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DIAMOND IN BRAZIL

The various diamond localities of Brazil do not, however, produce stones of uniform quality; the largest, most beautiful, and those most free from color, have been found at Bagagem. All the stones mined here do not by any means, however, tally with the above description, many are colored brown or black, and besides their undesirable color often exhibit an irregularity of form and numerous other small faults which combine to render them of little value. The stones from the Canavieiras mines stand next in order of quality to those from Bagagem. These, though small, possess a perfect whiteness, few faults, and great regularity of form; by daylight they exhibit a fine luster and play of prismatic colors; by artificial light, however, these qualities are less marked and the stones compare unfavorably with Cape diamonds. Diamantina takes the third place in the quality of the diamonds it produces, and stones from different localities in the district show certain differences among themselves which are well known to the inhabitants; thus sonic mines yield white stones exclusively, others yield only colored stones; the latter, as a rule, predominate; the same applies also to the district of Grao Mogol. Diamonds from the Cincora district rank lowest of all; three-fourths of these are colored, almost all are of irregular forms unfavorable for cutting, and about one-half are fit only to be used as bort. The color of diamonds from Bagagem and Canaviciras is confined to the surface, which is usually bright and only very seldom dull. The surface of stones from Diamantina is not infrequently decidedly rough; it is seldom bright except when the stones have the form of a regularly developed octahedron.

The production of Brazilian diamonds has from the time of their discovery, about 1725, been very considerable. For the eighteenth century and the early decades of the nineteenth century exact official returns were given, but for the years immediately following the first discovery, and also for quite recent years, no absolutely reliable records exist, and the various statements which are met with are based on more or less inaccurate estimates. The official returns account only for stones acquired in a legitimate manner and, of course, leave out of the calculation such as have been surreptitiously mined or obtained by dishonest means. W. L. von Eschwege, at one time chief mining inspector in Brazil, estimated the contraband product to have been at least as large as the legitimate output, while other estimates place it at one-fifth or one-third of this.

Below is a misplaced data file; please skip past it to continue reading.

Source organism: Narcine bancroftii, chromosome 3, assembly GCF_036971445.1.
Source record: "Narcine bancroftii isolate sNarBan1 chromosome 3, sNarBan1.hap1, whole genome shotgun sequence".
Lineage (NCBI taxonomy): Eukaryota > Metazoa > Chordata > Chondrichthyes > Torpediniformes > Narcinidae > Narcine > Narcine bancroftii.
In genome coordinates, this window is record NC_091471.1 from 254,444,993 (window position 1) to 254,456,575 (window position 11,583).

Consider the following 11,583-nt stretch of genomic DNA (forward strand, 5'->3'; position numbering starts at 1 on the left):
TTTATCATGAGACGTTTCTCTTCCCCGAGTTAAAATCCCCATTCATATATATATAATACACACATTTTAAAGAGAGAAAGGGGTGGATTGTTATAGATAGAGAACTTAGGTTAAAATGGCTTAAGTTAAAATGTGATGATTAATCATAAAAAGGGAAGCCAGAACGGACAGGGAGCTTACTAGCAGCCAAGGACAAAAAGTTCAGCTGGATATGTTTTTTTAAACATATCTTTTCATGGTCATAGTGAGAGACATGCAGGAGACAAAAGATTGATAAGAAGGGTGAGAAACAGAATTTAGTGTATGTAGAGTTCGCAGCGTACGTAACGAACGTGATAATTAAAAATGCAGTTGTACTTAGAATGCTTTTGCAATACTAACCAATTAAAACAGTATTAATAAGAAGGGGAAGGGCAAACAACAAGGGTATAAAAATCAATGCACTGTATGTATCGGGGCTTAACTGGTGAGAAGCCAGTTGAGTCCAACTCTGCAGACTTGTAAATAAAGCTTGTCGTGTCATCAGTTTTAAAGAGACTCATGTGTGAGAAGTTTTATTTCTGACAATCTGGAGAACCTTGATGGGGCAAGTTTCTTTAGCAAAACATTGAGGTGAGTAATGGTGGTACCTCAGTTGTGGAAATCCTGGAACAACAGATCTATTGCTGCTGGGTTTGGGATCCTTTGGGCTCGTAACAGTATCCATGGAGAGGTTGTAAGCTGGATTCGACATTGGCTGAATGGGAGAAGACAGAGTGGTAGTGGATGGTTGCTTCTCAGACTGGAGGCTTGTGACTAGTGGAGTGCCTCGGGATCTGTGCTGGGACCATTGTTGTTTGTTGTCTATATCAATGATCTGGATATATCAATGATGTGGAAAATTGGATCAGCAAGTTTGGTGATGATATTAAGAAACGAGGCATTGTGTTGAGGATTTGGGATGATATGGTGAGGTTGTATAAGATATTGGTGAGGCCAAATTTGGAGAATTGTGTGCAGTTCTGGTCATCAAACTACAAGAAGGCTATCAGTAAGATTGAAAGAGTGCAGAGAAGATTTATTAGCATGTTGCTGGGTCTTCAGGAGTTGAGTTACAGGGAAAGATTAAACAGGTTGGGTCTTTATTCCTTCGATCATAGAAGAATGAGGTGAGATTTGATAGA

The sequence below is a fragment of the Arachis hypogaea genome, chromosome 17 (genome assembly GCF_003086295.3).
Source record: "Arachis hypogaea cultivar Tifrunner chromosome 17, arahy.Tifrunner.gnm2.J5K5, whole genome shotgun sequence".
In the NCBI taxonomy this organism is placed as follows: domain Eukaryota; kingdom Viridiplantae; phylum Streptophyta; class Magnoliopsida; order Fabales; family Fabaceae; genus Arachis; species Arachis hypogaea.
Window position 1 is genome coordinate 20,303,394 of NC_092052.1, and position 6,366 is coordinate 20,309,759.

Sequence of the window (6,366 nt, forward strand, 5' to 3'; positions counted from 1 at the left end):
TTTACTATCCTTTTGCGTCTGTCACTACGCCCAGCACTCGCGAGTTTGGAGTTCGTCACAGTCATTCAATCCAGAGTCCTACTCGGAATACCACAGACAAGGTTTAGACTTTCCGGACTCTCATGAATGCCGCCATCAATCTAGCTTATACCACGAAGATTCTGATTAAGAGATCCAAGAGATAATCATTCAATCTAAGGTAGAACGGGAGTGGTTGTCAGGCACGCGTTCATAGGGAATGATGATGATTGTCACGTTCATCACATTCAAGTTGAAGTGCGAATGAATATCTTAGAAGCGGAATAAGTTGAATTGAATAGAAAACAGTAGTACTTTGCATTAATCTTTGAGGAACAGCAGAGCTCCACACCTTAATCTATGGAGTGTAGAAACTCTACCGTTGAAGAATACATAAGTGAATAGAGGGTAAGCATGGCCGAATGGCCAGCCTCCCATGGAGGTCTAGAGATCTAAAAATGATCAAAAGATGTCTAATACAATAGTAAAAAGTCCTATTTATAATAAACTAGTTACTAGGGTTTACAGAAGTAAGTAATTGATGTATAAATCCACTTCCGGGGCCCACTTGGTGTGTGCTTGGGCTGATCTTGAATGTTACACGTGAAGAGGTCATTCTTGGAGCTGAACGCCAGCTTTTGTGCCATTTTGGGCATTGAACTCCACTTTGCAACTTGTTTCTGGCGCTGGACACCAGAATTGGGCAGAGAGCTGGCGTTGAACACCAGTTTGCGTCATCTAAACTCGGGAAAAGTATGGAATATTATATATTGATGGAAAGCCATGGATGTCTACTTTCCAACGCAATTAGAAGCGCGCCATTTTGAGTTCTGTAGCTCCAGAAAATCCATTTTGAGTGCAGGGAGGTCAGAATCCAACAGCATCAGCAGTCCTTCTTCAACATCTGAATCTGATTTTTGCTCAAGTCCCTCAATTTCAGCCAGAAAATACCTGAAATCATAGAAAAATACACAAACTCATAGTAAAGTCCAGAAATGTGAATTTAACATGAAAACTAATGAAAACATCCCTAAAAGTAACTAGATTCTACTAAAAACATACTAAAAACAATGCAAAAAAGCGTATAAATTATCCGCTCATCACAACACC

The same authority, W. L. von Eschwege, estimated the yearly production between 1730 and 1740 was 20,000 carats, but for the first twenty years he gives the annual production as 144,000 carats, probably in this estimate making an allowance for smuggled stones. According to the official returns, the total production between 1740 and 1772 was 1,666,569 carats, corresponding to an average yearly production of about 52,000 carats, while between 1772 and 1806 the total of 1,030,305 carats, corresponded to a yearly average of about 26,800 carats. For the latter period, 1772 to 1806, F. dos Santos gives the total production as 1,030,305 carats. The production even thus early had therefore considerably fallen off; and was still further diminished during the period between 1730 and 1822, when it stood at 12,000 carats. The total legitimate production of diamonds in Brazil from 1730 to 1822 is estimated by von Eschwege to be 2,983,691 carats. From the first discovery to the year 1850 the total output is given as 10,169,586 carats, or about two tons, and was valued at £15,825,000. Of this, the State of Minas Geraes alone has contributed at least 5,844,000 carats, valued at £9,000,000, that is more than half.